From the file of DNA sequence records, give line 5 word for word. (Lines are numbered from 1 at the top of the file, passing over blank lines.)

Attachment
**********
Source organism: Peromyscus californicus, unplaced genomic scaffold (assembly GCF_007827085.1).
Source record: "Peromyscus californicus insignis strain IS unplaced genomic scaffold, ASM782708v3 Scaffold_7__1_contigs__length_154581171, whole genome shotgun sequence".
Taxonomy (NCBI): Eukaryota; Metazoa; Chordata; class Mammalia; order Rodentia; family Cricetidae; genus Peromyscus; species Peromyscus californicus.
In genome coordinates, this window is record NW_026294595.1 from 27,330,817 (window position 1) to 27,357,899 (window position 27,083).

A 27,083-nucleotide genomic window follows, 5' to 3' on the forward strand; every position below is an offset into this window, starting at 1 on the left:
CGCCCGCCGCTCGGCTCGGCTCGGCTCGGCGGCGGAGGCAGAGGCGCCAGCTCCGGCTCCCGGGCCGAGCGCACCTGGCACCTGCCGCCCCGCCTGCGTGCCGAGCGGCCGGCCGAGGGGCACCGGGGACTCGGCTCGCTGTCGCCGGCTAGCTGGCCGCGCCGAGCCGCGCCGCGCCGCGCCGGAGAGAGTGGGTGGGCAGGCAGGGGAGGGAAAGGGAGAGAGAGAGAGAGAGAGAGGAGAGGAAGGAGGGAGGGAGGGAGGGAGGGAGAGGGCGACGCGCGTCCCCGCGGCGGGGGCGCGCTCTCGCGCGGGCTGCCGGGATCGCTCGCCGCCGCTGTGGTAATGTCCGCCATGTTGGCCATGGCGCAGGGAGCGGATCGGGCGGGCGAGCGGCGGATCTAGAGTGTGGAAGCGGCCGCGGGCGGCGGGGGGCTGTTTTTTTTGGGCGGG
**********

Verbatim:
A 27,083-nucleotide genomic window follows, 5' to 3' on the forward strand; every position below is an offset into this window, starting at 1 on the left: